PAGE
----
Sponsors   Medical Terminology Daily (MTD) is a blog prepared by Clinical Anatomy Associates, Inc. as a service to the medical community, medical students, and the medical industry. We will post a workweek daily medical or surgical term, its meaning and usage, as well as biographical notes on anatomists, surgeons, and researchers through the ages. Be warned that some of the images used depict human anatomical specimens.

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A Moment in History

Marie_Francois Xavier Bichat

Marie-Francois Xavier Bichat
(1771 - 1802) 

French physician, surgeon, anatomist and physiologist, Marie-Francois Xavier Bichat was born in the village of Thoirette. His fater was a physician, influencing his early instruction and vocation. In Lyon he studied anatomy and surgery. At 28 years of age Bichat was appointed physician to the Hôtel (Hospital) Dieu. His life was influenced by his mentor, Pierre-Joseph Dassault (1738 - 1795). Upon his mentor's death Bichat took upon him to continue and finish his work, while supporting his mentor's family.

Bichat is know for the concept of the body composed of distinct tissues, which he originally called "membranes". Without the aid of the microscope Bichat described 21 different tissues and is considered the founder of the science of histology. His name is preserved in many eponymic structures such as Bichat’s fossa (pterygopalatine fossa), Bichat’s buccal fat pad, Bichat’s foramen (cistern of the vena magna of Galen), Bichat’s ligament (lower fasciculus of the posterior sacroiliac ligament), and Bichat’s tunica intima (tunica intima vasorum). 

Xavier Bichat also contributed to a newer description of the humoral physiological theory, later becoming the basis of hematology. He was also interested in the description of life and death, proposing the existence of an "organic life" and an "animal life". An interesting note is that Bichat died because of an infection he acquired while dissecting a cadaver. Remember that at the time, no embalming was used!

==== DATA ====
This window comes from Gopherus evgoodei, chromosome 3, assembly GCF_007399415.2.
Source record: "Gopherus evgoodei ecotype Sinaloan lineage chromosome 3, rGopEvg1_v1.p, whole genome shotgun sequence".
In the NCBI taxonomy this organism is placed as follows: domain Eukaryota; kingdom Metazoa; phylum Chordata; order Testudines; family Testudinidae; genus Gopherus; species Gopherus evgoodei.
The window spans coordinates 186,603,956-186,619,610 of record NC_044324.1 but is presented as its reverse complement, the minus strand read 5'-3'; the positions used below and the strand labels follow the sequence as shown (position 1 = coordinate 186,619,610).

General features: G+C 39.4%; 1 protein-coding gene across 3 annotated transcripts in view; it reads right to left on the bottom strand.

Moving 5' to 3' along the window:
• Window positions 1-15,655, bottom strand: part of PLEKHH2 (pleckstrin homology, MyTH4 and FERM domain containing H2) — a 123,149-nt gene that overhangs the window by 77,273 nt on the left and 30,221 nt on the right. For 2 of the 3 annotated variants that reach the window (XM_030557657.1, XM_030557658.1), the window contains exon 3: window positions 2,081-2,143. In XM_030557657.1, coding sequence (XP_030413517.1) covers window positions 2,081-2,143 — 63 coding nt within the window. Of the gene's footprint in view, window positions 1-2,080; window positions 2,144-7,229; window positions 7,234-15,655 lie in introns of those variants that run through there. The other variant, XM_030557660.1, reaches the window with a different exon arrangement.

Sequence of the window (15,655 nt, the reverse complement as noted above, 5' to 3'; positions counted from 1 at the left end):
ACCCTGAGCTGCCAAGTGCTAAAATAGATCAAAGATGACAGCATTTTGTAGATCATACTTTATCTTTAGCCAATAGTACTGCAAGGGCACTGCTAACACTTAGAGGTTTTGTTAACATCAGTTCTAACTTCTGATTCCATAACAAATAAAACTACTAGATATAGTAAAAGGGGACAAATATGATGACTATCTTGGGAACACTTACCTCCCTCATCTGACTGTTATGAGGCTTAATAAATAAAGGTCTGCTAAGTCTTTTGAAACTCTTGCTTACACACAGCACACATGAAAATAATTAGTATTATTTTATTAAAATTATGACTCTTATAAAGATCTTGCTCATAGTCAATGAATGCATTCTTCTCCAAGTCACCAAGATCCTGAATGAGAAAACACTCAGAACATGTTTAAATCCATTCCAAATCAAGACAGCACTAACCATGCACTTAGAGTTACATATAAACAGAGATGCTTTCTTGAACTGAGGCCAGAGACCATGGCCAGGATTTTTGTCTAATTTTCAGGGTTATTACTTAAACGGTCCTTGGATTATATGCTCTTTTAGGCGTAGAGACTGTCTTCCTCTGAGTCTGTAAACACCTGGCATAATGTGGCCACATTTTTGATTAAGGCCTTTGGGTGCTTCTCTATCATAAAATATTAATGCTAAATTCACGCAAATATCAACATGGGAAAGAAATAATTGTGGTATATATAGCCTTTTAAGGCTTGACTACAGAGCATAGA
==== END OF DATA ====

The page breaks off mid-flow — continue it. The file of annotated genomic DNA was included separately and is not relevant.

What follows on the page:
Original image courtesy of Images from the History of Medicine

1. "Marie-François Xavier Bichat (1771-1802) and his contributions to the foundations of pathological anatomy and modern medicine" Shoja M.M., Tubbs R.S., Loukas M., Shokouhi G., Ardalan M.R.(2008) Annals of Anatomy, 190(5),413-420
2. "Physiological Researches on Life and Death" Bichat, Marie-Francois Xavier, 1827. Translated from French by F. Gold. Richardson and Lord, Boston.
3. "A Historical Perspective: Infection from Cadaveric Dissection from the 18th to the 20th Centuries" Shoja, MM et al. Clin Anat (2013) 26:154-160

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[Infundibulum] is a Latin word and it means "funnel". The plural form is [infundibula]. Variations of the word include [infundibuliform] meaning "with the shape or form of a funnel], and [infundibular] meaning "pertaining to a funnel". This word is widely used in human anatomy and embryology:

Infundibuliform fascia: Funnel-shaped portion of the transversalis fascia that is directed toward and forming the internal inguinal ring.

Hypophyseal infundibulum: An inferior extension of the hypothalamus forming a funnel-shaped stalk connected to the hypophysis or pituitary gland. (see image)

Cystic infundibulum: The funnel-shaped portion of the gallbladder

Ethmoidal infundibulum: a funnel-shaped extension of the middle meatus of the ethmoid bone, etc.

Uterine infundibulum: Refers to the funnel-shaped distal opening of the uterine tube

The term infundibulum is also found in heart anatomy. It refers to funnel-shaped extensions of the cardiac chambers. This is well-illustrated by both the cone-like right and left ventricular outflow tracts toward the semilunar valves (aortic and pulmonary). In the case of the atrioventricular valves (tricuspid and mitral) there is also described an infundibular region. In all cases, these funnel-shaped regions allow for smooth, non-turbulent blood flow towards their respective valves.

Word suggested by:J.Estrada. Original image courtesy of bartleby.com